The right to vote is a consequence, not a primary cause, of a free social system—and its value depends on the constitutional structure implementing and strictly delimiting the voters’ power; unlimited majority rule is an instance of the principle of tyranny.
A majority vote is not an epistemological validation of an idea. Voting is merely a proper political device—within a strictly, constitutionally delimited sphere of action—for choosing the practical means of implementing a society’s basic principles. But those principles are not determined by vote.
Individual rights are not subject to a public vote; a majority has no right to vote away the rights of a minority.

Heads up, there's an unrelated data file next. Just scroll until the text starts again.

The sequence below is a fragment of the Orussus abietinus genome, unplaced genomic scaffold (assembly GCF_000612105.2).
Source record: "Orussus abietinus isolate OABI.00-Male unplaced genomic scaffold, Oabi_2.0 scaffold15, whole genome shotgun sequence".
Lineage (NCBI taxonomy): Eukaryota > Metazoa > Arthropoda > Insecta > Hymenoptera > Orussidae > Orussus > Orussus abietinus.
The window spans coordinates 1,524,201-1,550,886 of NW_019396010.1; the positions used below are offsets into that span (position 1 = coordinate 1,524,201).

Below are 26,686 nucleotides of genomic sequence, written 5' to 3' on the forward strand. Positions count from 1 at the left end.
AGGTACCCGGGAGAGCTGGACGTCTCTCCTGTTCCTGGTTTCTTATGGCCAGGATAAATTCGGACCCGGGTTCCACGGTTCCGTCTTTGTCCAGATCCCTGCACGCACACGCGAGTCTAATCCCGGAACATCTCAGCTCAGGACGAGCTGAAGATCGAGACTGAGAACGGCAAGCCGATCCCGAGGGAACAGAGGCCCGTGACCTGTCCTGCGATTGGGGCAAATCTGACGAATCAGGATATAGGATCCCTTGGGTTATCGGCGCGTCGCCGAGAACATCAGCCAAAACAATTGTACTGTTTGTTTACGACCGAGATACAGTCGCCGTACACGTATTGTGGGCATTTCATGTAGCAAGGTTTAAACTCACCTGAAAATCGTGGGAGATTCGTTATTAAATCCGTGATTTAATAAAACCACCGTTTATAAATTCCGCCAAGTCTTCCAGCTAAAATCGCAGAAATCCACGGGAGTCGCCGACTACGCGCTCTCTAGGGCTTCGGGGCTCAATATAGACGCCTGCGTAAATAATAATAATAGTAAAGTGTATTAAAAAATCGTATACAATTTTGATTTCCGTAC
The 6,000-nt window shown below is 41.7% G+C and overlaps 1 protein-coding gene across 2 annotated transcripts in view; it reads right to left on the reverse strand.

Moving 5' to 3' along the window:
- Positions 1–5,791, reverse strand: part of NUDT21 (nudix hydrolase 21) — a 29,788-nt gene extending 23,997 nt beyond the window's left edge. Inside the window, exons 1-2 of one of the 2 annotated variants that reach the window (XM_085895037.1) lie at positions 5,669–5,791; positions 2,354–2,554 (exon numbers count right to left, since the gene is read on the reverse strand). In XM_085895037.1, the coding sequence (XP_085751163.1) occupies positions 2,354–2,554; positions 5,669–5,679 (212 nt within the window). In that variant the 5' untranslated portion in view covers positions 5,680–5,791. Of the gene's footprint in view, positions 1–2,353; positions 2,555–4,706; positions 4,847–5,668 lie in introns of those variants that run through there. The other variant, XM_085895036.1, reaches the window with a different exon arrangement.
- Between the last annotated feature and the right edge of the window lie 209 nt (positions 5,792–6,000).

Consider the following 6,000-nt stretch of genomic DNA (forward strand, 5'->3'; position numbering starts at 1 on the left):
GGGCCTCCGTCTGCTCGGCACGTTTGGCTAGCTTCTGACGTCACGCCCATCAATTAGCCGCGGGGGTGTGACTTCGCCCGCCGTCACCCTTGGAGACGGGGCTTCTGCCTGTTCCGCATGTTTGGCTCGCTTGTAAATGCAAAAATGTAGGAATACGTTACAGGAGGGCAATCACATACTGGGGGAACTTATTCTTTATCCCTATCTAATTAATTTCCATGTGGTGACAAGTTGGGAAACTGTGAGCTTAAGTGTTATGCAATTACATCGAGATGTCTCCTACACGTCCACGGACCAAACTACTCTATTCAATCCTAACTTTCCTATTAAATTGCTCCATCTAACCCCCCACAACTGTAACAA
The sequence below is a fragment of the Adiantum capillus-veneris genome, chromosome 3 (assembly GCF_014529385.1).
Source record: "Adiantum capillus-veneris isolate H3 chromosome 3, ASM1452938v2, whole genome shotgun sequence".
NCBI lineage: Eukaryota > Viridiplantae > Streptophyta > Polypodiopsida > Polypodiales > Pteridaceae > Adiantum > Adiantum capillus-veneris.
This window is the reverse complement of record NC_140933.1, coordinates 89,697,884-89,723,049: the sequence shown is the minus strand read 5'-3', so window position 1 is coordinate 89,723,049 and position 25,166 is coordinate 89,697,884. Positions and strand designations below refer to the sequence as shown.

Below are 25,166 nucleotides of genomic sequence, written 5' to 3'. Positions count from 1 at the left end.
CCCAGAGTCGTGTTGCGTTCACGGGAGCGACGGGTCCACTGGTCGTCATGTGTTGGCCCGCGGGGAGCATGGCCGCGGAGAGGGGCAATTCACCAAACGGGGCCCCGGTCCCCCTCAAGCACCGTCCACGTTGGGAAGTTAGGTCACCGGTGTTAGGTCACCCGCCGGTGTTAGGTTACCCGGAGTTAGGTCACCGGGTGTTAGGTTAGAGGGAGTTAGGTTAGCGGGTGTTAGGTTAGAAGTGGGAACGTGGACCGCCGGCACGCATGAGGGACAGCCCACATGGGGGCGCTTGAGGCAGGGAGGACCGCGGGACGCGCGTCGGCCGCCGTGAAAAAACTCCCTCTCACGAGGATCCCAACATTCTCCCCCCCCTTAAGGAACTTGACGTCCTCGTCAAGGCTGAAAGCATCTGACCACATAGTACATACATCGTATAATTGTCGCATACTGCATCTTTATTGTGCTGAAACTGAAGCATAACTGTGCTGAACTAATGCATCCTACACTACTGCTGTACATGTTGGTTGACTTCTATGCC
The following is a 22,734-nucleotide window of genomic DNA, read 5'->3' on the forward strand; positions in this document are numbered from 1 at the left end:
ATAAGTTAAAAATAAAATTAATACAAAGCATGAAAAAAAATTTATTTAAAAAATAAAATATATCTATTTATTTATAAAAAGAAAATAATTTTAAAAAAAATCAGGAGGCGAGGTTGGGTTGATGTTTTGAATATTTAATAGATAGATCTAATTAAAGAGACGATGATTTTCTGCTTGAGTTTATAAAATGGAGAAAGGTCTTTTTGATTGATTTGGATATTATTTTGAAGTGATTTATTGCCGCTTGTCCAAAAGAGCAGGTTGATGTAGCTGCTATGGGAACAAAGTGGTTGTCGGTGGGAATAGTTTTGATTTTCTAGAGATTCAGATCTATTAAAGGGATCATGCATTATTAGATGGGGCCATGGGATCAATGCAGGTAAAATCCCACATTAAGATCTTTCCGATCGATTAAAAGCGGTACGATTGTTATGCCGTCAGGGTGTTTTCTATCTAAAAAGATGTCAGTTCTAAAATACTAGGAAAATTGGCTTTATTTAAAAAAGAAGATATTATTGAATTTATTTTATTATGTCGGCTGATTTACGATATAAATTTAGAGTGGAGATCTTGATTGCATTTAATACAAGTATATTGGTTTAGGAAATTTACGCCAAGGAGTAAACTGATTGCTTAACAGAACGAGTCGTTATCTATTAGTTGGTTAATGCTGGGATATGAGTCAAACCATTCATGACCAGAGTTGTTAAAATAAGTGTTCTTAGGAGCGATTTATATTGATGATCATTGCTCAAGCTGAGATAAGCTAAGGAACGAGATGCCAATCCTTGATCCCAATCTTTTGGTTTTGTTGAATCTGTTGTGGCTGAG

The citizens of a free nation may disagree about the specific legal procedures or methods of implementing their rights (which is a complex problem, the province of political science and of the philosophy of law), but they agree on the basic principle to be implemented: the principle of individual rights. When a country’s constitution places individual rights outside the reach of public authorities, the sphere of political power is severely delimited—and thus the citizens may, safely and properly, agree to abide by the decisions of a majority vote in this delimited sphere. The lives and property of minorities or dissenters are not at stake, are not subject to vote and are not endangered by any majority decision; no man or group holds a blank check on power over others.